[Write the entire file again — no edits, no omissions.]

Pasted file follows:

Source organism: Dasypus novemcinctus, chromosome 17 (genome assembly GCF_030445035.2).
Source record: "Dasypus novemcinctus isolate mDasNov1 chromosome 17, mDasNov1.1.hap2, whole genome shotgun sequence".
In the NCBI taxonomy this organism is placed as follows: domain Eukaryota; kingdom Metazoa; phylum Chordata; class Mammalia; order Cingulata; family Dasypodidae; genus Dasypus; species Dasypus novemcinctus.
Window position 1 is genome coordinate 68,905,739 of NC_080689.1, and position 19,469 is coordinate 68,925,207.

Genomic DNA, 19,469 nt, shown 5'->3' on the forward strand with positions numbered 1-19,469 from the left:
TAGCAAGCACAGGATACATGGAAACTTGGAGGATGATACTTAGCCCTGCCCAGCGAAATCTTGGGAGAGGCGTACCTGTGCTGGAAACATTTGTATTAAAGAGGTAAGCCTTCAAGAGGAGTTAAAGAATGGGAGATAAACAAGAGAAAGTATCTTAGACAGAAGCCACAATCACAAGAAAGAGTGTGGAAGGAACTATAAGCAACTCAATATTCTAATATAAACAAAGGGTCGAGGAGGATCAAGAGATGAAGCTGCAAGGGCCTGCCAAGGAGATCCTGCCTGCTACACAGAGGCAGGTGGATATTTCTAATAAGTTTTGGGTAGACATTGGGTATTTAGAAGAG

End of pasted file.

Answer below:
Source organism: Dasypus novemcinctus, chromosome 17 (genome assembly GCF_030445035.2).
Source record: "Dasypus novemcinctus isolate mDasNov1 chromosome 17, mDasNov1.1.hap2, whole genome shotgun sequence".
In the NCBI taxonomy this organism is placed as follows: domain Eukaryota; kingdom Metazoa; phylum Chordata; class Mammalia; order Cingulata; family Dasypodidae; genus Dasypus; species Dasypus novemcinctus.
Window position 1 is genome coordinate 68,905,739 of NC_080689.1, and position 19,469 is coordinate 68,925,207.

Genomic DNA, 19,469 nt, shown 5'->3' on the forward strand with positions numbered 1-19,469 from the left:
TAGCAAGCACAGGATACATGGAAACTTGGAGGATGATACTTAGCCCTGCCCAGCGAAATCTTGGGAGAGGCGTACCTGTGCTGGAAACATTTGTATTAAAGAGGTAAGCCTTCAAGAGGAGTTAAAGAATGGGAGATAAACAAGAGAAAGTATCTTAGACAGAAGCCACAATCACAAGAAAGAGTGTGGAAGGAACTATAAGCAACTCAATATTCTAATATAAACAAAGGGTCGAGGAGGATCAAGAGATGAAGCTGCAAGGGCCTGCCAAGGAGATCCTGCCTGCTACACAGAGGCAGGTGGATATTTCTAATAAGTTTTGGGTAGACATTGGGTATTTAGAAGAG